At least I’m not the only one here. Downstairs in the newsroom, overcaffeinated producers working the graveyard shift click intently through the wires, scanning their computers to find stories for the noon newscast. The sleek new anchorwoman, Ellen Cavenagh, doesn’t have to be in her chair for the local news update until 8:24, so the “new face of Channel 3,” as the promos brand her, is probably in her dressing room perfecting the shimmer level of her lip gloss.

[Read more of Prime Time here...]

Feb 5 2016 12:30pm

Funeral Crashers: Woman Shows up to Her Own Funeral

Ghosts may not be real in the paranormal sense of a spirit world interacting with our own—however, they are real in the literal sense, when the woman that you paid to have murdered shows up to greet you at her own funeral.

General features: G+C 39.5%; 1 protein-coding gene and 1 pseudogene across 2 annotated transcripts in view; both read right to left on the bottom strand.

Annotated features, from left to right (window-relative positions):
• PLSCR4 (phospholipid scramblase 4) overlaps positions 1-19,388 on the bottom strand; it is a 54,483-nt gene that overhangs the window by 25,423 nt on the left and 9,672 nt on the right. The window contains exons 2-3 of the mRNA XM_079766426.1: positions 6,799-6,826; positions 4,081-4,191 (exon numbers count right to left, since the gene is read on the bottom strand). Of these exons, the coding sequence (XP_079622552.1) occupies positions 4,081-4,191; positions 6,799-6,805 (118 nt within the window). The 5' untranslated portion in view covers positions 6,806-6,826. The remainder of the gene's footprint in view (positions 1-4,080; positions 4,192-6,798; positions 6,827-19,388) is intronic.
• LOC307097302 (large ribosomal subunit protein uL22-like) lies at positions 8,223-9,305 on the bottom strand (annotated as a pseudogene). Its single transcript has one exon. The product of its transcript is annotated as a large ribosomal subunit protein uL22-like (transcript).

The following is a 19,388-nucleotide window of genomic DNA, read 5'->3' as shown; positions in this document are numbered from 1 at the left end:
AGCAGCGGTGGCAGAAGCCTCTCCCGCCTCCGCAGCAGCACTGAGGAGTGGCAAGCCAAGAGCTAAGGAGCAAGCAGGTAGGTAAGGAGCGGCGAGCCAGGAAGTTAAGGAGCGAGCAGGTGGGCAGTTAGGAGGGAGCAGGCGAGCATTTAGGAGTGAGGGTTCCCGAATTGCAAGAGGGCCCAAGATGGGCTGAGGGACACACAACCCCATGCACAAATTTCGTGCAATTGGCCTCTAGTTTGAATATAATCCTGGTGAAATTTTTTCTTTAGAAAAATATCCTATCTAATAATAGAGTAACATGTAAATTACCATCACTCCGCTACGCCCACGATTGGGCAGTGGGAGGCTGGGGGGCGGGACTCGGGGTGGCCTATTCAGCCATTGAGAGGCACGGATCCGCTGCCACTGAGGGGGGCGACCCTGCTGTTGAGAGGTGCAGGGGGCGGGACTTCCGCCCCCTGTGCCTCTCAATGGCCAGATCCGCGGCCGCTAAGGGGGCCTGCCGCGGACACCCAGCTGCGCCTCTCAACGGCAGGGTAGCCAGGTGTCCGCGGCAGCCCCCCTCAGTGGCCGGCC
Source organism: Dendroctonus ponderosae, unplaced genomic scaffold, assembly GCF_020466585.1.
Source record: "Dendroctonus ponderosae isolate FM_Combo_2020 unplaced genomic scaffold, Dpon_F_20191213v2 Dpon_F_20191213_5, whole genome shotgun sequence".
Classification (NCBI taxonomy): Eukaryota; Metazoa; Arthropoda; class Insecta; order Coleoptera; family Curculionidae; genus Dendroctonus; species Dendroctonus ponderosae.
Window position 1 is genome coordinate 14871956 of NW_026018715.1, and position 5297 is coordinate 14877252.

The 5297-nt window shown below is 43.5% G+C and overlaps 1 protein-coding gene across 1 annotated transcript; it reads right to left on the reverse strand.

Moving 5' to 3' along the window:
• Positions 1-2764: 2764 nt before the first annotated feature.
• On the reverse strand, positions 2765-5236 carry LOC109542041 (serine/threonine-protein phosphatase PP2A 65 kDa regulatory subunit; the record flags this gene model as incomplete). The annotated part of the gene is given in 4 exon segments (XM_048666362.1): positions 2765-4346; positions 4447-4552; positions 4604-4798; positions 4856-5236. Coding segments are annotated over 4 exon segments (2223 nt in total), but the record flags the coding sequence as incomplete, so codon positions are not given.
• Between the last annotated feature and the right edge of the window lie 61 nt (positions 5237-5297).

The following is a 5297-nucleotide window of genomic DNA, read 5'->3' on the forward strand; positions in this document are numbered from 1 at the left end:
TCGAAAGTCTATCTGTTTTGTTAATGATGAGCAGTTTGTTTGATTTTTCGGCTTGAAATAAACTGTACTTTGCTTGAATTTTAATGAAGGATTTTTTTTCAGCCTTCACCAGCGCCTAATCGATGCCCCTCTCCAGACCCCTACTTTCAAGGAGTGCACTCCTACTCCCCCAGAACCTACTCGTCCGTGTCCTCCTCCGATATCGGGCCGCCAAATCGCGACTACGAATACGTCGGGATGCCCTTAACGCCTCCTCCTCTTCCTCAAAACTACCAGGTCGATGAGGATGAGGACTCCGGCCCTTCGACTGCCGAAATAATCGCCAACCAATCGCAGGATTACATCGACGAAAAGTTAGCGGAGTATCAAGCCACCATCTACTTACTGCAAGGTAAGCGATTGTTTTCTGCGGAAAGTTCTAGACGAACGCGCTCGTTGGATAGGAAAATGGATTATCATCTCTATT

Today, The Washington Post reported the story of Noela Rukundo—a woman of African descent from the country of Burundi, now living in Melbourne, Australia.

Almost exactly a year ago, her husband of 11 years had paid to have her kidnapped and murdered in the capital city of Bujumbura in Burundi, after they had flown back to attend the funeral of Noel’s stepmother. However, thanks to circumstance and some principled hitmen, things didn’t go exactly as planned.

[See how she got out of this mess...]

Feb 5 2016 11:00am

Exclusive Video of Author David McCallum Reading Once a Crooked Man

David McCallum

Watch The Man from U.N.C.L.E. and NCIS star David McCallum expertly narrate his debut thriller, Once a Crooked Man.

Crime pays. And pays well.